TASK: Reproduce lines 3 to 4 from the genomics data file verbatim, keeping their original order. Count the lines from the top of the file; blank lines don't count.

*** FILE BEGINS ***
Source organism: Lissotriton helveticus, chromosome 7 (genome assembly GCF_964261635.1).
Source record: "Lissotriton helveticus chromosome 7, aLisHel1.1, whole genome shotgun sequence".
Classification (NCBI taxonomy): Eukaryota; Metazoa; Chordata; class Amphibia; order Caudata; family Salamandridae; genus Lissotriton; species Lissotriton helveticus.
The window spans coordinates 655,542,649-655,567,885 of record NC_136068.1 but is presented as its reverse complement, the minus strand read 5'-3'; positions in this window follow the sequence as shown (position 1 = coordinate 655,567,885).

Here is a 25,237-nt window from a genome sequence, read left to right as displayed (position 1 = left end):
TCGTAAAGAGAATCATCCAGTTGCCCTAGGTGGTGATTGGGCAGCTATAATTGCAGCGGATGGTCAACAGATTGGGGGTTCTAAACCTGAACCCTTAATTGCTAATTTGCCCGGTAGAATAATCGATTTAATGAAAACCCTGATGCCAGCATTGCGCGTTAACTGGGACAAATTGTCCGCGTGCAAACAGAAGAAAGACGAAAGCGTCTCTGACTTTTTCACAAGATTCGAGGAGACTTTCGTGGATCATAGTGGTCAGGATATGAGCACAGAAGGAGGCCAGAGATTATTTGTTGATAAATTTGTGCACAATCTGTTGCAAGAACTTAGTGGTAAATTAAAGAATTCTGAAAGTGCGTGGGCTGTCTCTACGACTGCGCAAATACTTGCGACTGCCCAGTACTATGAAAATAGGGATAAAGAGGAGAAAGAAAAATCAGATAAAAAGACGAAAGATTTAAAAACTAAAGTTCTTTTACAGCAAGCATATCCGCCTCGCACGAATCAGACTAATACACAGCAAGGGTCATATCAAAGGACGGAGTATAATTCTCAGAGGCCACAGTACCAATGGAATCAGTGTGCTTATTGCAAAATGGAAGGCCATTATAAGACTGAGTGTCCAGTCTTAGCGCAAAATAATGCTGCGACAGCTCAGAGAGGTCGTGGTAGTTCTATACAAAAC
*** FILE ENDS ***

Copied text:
Classification (NCBI taxonomy): Eukaryota; Metazoa; Chordata; class Amphibia; order Caudata; family Salamandridae; genus Lissotriton; species Lissotriton helveticus.
The window spans coordinates 655,542,649-655,567,885 of record NC_136068.1 but is presented as its reverse complement, the minus strand read 5'-3'; positions in this window follow the sequence as shown (position 1 = coordinate 655,567,885).